private ArrayListvalues;
      // private ArrayList colors;//felixzacat didnt generic this
      private ArrayListcolors;
      // private ArrayList gradingValues;//felixzacat didnt generic this
      private ArrayListgradingValues;
      // private ArrayList gradingColors;//felixzacat didnt generic this
      private ArrayListgradingColors;

      And here

      public PieChart(ArrayListvalues, ArrayListcolors) {

      And here

      public PieChart(int percent, ArrayListgradingValues, ArrayListgradingColors) {

  3. Philipp says:

    Nice job dude,
    saves me a lot of time.

    Just as a hint: You can use generics for the different ArrayList, like ArrayList.
    I get compile errors with the code above if i dont use generics or cast to the right Type.

    But really, thx a lot.

    • Tiwaking says:

      This is really strange: I typed in ArrayList and ArrayList with the code tags and it automatically removes and
      I think it has something to do with the code tags

  4. Simon Williams says:

    I used this and it’s pretty simple, I did have a slight problem where it wasn’t displaying. This display problem was due to my lack of Java knowledge where I did not set the size of the piechart.

    If you’re just fiddling don’t forget to do something like this to see it appear:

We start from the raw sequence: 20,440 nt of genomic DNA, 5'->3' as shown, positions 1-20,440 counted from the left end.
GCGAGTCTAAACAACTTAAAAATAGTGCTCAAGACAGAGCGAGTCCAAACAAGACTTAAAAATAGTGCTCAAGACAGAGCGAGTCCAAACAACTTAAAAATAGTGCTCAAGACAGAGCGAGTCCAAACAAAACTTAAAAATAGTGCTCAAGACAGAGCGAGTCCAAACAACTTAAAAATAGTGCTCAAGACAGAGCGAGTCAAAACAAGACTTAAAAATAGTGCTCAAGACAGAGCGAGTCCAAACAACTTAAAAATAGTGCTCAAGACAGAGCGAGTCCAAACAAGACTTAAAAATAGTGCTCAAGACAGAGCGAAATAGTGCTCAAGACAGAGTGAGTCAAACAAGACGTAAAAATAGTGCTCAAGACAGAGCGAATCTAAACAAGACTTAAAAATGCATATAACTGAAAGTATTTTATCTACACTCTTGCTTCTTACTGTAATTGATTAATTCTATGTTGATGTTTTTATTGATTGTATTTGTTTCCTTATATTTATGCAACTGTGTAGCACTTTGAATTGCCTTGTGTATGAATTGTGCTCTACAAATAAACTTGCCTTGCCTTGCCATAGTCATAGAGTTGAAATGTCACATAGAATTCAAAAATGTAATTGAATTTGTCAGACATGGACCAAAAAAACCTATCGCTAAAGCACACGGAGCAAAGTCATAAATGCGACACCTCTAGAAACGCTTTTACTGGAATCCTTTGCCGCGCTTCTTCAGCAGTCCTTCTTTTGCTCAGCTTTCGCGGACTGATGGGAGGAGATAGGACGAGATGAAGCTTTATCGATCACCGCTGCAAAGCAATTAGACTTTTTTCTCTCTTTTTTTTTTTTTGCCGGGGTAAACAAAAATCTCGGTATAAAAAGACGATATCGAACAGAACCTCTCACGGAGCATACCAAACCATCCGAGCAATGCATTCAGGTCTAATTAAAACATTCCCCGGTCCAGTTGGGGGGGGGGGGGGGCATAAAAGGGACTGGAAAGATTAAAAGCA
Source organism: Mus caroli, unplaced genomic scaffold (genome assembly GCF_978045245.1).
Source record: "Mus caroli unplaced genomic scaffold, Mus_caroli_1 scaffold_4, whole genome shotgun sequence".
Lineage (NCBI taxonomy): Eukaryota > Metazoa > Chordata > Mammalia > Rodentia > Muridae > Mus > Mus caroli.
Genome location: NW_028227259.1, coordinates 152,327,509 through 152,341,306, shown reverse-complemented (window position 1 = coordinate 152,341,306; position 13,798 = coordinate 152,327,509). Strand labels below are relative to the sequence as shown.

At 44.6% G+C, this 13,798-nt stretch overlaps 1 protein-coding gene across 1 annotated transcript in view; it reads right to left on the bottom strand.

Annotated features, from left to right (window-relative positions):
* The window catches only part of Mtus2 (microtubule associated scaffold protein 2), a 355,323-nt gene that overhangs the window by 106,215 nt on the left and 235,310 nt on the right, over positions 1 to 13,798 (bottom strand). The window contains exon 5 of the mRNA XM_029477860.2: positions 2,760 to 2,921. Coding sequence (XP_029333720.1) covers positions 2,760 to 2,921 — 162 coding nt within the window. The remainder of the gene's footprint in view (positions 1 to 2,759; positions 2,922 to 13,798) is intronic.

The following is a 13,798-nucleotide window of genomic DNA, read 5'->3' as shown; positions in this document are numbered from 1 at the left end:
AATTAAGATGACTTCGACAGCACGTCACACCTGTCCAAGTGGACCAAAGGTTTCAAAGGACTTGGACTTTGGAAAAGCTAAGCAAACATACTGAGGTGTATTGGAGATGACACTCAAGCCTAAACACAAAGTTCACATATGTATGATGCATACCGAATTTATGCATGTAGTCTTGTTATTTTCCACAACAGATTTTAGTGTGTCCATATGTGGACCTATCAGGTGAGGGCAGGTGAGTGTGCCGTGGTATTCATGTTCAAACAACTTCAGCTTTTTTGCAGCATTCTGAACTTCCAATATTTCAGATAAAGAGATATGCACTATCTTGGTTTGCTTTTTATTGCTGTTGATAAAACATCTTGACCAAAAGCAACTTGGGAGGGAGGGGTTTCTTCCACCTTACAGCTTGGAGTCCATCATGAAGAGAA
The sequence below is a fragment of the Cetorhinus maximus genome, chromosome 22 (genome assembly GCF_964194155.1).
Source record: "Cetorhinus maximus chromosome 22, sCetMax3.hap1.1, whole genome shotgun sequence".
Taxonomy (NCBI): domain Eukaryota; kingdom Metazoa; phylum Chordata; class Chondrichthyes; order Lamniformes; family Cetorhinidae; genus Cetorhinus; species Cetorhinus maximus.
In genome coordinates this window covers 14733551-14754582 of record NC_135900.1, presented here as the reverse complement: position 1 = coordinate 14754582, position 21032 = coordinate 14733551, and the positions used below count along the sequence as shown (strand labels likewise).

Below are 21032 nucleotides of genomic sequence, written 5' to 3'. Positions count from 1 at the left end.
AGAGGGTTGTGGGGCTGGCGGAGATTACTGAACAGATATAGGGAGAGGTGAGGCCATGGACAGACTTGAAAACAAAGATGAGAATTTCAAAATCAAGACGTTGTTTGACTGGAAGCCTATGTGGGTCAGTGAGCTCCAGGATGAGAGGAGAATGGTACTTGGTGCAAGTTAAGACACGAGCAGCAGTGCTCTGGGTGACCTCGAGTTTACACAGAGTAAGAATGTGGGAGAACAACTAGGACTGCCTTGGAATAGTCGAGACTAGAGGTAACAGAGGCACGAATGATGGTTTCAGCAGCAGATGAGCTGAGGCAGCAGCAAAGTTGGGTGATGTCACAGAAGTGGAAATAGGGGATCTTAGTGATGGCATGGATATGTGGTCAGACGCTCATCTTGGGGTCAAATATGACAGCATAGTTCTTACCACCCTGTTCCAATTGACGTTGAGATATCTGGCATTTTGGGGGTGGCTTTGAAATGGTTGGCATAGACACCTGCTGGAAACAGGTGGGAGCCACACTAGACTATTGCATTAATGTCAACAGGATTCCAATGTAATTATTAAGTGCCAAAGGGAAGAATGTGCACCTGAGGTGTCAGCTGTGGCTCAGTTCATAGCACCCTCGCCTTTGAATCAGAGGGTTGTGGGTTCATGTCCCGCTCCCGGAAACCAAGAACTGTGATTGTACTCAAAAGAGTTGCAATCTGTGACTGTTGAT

pieChart.setSize(100, 100);

  5. Dave Smith says:

    Thanks for the code! I ported it over to SWT, here’s the SWT version (the main function is just there for testing)

    package com.gg.piechart;
    import java.util.ArrayList;

    import org.eclipse.swt.SWT;
    import org.eclipse.swt.events.PaintEvent;
    import org.eclipse.swt.events.PaintListener;
    import org.eclipse.swt.graphics.Color;
    import org.eclipse.swt.graphics.GC;
    import org.eclipse.swt.graphics.Point;
    import org.eclipse.swt.layout.FillLayout;
    import org.eclipse.swt.widgets.Canvas;
    import org.eclipse.swt.widgets.Composite;
    import org.eclipse.swt.widgets.Display;
    import org.eclipse.swt.widgets.Shell;

    public class PieChart extends Canvas
    {

    public PieChart(Composite parent, int style)
    {
    super(parent, style);
    type = Type.SIMPLE_INDICATOR;
    this.percent = 15.0;
    addPaintListener(new PaintListener()
    {
    public void paintControl(PaintEvent e) {
    paint(e);
    }
    });
    }

    enum Type {
    STANDARD, SIMPLE_INDICATOR, GRADED_INDICATOR
    }

    private Type type = null; //the type of pie chart

    private ArrayList values;
    private ArrayList colors;

    private ArrayList gradingValues;
    private ArrayList gradingColors;

    double percent = 0; //percent is used for simple indicator and graded indicator

    public void setPercent(int percent)
    {
    type = Type.SIMPLE_INDICATOR;
    this.percent = percent;
    }

    public void setValues(ArrayList values, ArrayList colors)
    {
    type = Type.STANDARD;

    this.values = values;
    this.colors = colors;
    }

    public void setPercentAndGrading(int percent, ArrayList gradingValues, ArrayList gradingColors)
    {
    type = Type.GRADED_INDICATOR;